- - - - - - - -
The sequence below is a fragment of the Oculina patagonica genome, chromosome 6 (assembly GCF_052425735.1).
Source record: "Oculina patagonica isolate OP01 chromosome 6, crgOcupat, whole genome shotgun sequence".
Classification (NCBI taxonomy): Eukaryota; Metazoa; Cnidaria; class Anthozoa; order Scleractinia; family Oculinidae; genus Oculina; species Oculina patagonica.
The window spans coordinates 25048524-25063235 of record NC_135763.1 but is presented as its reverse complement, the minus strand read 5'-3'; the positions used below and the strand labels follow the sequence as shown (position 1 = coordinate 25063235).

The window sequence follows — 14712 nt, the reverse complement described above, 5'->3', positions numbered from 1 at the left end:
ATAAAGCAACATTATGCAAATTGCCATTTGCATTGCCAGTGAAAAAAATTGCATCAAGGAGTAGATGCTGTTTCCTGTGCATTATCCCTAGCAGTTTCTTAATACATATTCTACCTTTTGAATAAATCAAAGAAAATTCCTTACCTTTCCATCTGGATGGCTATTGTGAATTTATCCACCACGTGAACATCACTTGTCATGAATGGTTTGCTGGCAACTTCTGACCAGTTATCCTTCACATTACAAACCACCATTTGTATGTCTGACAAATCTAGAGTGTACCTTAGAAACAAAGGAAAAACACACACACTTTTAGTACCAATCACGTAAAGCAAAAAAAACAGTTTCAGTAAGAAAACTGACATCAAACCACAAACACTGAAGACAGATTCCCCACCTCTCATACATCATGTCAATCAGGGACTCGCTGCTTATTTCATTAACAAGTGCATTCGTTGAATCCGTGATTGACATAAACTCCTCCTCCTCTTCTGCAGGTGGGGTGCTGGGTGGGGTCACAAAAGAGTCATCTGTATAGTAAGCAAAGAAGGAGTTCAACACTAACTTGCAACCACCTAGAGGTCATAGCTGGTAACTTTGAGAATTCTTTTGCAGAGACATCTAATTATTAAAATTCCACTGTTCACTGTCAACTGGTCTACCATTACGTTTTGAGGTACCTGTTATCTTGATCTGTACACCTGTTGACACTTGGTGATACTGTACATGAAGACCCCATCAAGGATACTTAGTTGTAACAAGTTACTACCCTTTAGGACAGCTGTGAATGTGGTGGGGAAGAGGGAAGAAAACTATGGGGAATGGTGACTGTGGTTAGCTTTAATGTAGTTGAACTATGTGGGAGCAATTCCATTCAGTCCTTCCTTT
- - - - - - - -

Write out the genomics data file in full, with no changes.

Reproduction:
The sequence below is a fragment of the Oculina patagonica genome, chromosome 6 (assembly GCF_052425735.1).
Source record: "Oculina patagonica isolate OP01 chromosome 6, crgOcupat, whole genome shotgun sequence".
Classification (NCBI taxonomy): Eukaryota; Metazoa; Cnidaria; class Anthozoa; order Scleractinia; family Oculinidae; genus Oculina; species Oculina patagonica.
The window spans coordinates 25048524-25063235 of record NC_135763.1 but is presented as its reverse complement, the minus strand read 5'-3'; the positions used below and the strand labels follow the sequence as shown (position 1 = coordinate 25063235).

The window sequence follows — 14712 nt, the reverse complement described above, 5'->3', positions numbered from 1 at the left end:
ATAAAGCAACATTATGCAAATTGCCATTTGCATTGCCAGTGAAAAAAATTGCATCAAGGAGTAGATGCTGTTTCCTGTGCATTATCCCTAGCAGTTTCTTAATACATATTCTACCTTTTGAATAAATCAAAGAAAATTCCTTACCTTTCCATCTGGATGGCTATTGTGAATTTATCCACCACGTGAACATCACTTGTCATGAATGGTTTGCTGGCAACTTCTGACCAGTTATCCTTCACATTACAAACCACCATTTGTATGTCTGACAAATCTAGAGTGTACCTTAGAAACAAAGGAAAAACACACACACTTTTAGTACCAATCACGTAAAGCAAAAAAAACAGTTTCAGTAAGAAAACTGACATCAAACCACAAACACTGAAGACAGATTCCCCACCTCTCATACATCATGTCAATCAGGGACTCGCTGCTTATTTCATTAACAAGTGCATTCGTTGAATCCGTGATTGACATAAACTCCTCCTCCTCTTCTGCAGGTGGGGTGCTGGGTGGGGTCACAAAAGAGTCATCTGTATAGTAAGCAAAGAAGGAGTTCAACACTAACTTGCAACCACCTAGAGGTCATAGCTGGTAACTTTGAGAATTCTTTTGCAGAGACATCTAATTATTAAAATTCCACTGTTCACTGTCAACTGGTCTACCATTACGTTTTGAGGTACCTGTTATCTTGATCTGTACACCTGTTGACACTTGGTGATACTGTACATGAAGACCCCATCAAGGATACTTAGTTGTAACAAGTTACTACCCTTTAGGACAGCTGTGAATGTGGTGGGGAAGAGGGAAGAAAACTATGGGGAATGGTGACTGTGGTTAGCTTTAATGTAGTTGAACTATGTGGGAGCAATTCCATTCAGTCCTTCCTTT